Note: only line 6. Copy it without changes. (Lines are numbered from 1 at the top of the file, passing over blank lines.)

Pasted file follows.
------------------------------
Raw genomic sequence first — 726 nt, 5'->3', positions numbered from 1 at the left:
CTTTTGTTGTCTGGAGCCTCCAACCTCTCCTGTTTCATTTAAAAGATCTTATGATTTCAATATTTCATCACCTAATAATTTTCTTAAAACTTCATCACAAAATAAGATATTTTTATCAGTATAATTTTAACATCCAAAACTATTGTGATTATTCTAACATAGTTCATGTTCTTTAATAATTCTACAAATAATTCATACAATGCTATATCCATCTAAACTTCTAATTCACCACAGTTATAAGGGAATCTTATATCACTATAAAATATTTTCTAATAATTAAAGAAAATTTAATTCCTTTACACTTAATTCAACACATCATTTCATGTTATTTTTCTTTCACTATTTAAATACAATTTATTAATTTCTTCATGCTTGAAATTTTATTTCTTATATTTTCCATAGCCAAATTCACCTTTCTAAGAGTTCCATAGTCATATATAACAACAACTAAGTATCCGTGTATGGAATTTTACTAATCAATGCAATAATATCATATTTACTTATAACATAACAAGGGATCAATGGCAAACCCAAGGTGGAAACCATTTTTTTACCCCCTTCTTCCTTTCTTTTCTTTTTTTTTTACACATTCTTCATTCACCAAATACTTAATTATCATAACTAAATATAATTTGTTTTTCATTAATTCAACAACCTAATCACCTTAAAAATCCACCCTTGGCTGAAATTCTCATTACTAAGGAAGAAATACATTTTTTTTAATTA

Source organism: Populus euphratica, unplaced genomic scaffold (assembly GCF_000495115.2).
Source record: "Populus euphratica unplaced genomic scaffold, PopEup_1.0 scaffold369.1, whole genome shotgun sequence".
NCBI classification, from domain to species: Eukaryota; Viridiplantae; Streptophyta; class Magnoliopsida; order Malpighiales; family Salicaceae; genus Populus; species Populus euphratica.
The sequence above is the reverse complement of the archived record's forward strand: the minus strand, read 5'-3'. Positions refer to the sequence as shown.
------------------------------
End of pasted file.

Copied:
The sequence above is the reverse complement of the archived record's forward strand: the minus strand, read 5'-3'. Positions refer to the sequence as shown.